However, both sweet and sour cherries contain anthocyanins which may help inhibit COX-1 and COX-2 enzymes involved in the creation of pain sensation – thus acting as a pain reliever. But nutrition experts warn against the consumption of maraschino cherries. Many of the cherry pigments that were present in the fresh fruit have been removed during processing, and replaced with red food dye, thus stripping the cherry of its beneficial healthy compounds.

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Green tea
The most well-known compound within green tea is epigallocatechin-3 gallate, or EGCG. This antioxidant is thought to ward off the body-cell damage that can lead to cancer and other diseases by protecting cell membranes. Researchers with the Laura W. Bush Institute for Women’s Health at Texas Tech University found that regular tea drinking can reduce inflammation, particularly in post-menopausal women, and it may also enhance bone health.

Dark Green Veggies
Dark, leafy green vegetables such as kale and spinach contain minerals that may help the body fight inflammation. Calcium, for example, has been found to enhance the anti-inflammatory effect of aspirin in rats. Magnesium is another mineral that may reduce various inflammatory markers in the body, such as C-reactive protein, TNFa (tumor necrosis factor alpha), and IL6 (interleukin 6). These common markers are often elevated with diseases of aging.

Among the many antioxidants found in dark green veggies, quercetin is a bioflavonoid with anti-inflammatory activity. It may also be useful as a natural allergy relief remedy.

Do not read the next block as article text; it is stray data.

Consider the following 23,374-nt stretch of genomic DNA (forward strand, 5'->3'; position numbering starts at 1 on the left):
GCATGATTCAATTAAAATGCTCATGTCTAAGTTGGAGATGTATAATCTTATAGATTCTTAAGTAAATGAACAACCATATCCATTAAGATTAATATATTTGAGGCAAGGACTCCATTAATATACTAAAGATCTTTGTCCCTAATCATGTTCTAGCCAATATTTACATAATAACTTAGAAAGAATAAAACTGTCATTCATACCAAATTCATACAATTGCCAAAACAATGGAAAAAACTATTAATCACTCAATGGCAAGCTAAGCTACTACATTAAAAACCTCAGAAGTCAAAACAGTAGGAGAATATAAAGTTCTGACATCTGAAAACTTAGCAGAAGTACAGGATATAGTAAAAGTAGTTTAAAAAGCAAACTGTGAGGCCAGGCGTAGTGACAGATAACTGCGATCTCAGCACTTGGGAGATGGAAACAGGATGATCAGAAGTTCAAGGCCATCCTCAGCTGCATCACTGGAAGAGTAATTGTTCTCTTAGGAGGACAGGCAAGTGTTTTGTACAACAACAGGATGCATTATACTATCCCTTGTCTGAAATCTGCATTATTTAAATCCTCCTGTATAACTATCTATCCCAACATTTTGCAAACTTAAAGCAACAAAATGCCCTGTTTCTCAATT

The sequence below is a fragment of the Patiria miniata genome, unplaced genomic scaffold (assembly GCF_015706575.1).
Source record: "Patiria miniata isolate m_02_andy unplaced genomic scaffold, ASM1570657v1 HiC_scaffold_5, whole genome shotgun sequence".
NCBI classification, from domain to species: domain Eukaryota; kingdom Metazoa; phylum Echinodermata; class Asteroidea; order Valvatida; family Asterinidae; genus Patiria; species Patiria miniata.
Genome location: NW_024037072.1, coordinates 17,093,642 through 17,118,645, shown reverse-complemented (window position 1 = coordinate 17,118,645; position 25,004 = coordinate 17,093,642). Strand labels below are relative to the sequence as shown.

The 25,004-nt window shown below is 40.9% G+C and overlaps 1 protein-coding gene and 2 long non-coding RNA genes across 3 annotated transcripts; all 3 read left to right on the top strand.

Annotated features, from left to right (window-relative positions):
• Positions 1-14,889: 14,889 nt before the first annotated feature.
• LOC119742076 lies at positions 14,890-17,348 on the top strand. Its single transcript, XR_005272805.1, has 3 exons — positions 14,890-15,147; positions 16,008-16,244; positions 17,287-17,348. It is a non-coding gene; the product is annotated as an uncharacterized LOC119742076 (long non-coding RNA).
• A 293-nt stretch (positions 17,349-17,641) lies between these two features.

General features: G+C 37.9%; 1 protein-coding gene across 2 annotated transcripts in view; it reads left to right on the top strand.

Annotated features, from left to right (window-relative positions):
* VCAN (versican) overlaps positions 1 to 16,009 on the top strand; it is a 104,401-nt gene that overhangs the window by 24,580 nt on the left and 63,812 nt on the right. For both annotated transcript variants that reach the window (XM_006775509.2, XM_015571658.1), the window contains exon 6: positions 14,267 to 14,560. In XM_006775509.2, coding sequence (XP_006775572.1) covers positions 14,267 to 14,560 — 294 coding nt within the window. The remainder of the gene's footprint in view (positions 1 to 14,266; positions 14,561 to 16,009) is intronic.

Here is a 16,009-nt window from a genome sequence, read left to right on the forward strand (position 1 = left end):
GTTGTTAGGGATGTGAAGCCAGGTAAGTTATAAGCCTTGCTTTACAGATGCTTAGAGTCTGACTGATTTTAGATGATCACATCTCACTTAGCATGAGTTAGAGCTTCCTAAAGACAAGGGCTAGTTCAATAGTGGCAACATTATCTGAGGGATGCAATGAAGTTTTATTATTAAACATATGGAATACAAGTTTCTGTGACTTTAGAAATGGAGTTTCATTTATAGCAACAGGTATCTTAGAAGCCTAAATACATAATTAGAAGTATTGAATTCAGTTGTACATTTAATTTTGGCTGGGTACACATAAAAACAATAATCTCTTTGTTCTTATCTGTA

Fish, Fish Oil
Omega-3 fatty acids alleviate inflammation by acting on a receptor (GPR120) found in fat tissue and on inflammatory immune cells called macrophages. Activation of this receptor by omega-3’s block all inflammatory pathways, notes Dr. Jerrold Olefsky of the University of California San Diego. “They are more potent than any other anti-inflammatory we’ve ever seen,” he said following a study on fish oil in mice.

Omega-3’s also suppress 40 to 55% of the release of cytokines, immune system molecules known to destroy joints and cause inflammation.

Flax Seeds, Flax Oil
Flax seed is also rich in omega-3 fatty acids, for those who prefer to get their nutrients from plants. However, even regular fish-eaters can benefit from the addition of flax for not only their omega-3’s, but also fiber and phytochemicals such as lignans. Diets rich in plant lignans, such as whole grains, nuts and seeds, legumes and fruits and vegetables, have been consistently associated with reductions in risk of cardiovascular disease.

Ginger has been used for hundreds of years as a natural anti-inflammatory to relieve pain, such as that in rheumatoid arthritis or osteoarthritis. The beneficial nutrients in ginger are known as gingerols which offer free radical protection. These have been shown in studies to reduce discomfort and swelling related to arthritis. Ginger can also suppress pro-inflammatory compounds such as cytokines and chemokines.

Researchers from Michigan Medical School reported that ginger supplements were found to reduce the markers of colon inflammation. Chronic colon inflammation is associated with a higher risk of developing colon cancer.

Turmeric (Curcuma longa) is also a plant of the ginger family and is used widely in cooking. Curcurmin, a substance found in turmeric, may have a positive effect on the mechanisms that cause inflammation and pain in tendonitis and similar conditions by inhibiting the biological “switch” called NF-kB which is activated during the inflammatory process. Curcurmin may also suppress pain through a similar action as COX-1 and COX-2 inhibitors such as NSAID drugs.

Nuts and seeds are an important part of a healthy diet, but some research indicates that walnuts rank above all others for their antioxidant content. Walnuts are also 4-15 times higher in Vitamin E than other nuts, especially the gamma-tocopherol form which has been found to provide significant protection from heart problems. In previous studies, walnuts improved endothelial function, lipid profiles, and blood pressure.

Dr. Weil’s Anti-Inflammatory Diet Plan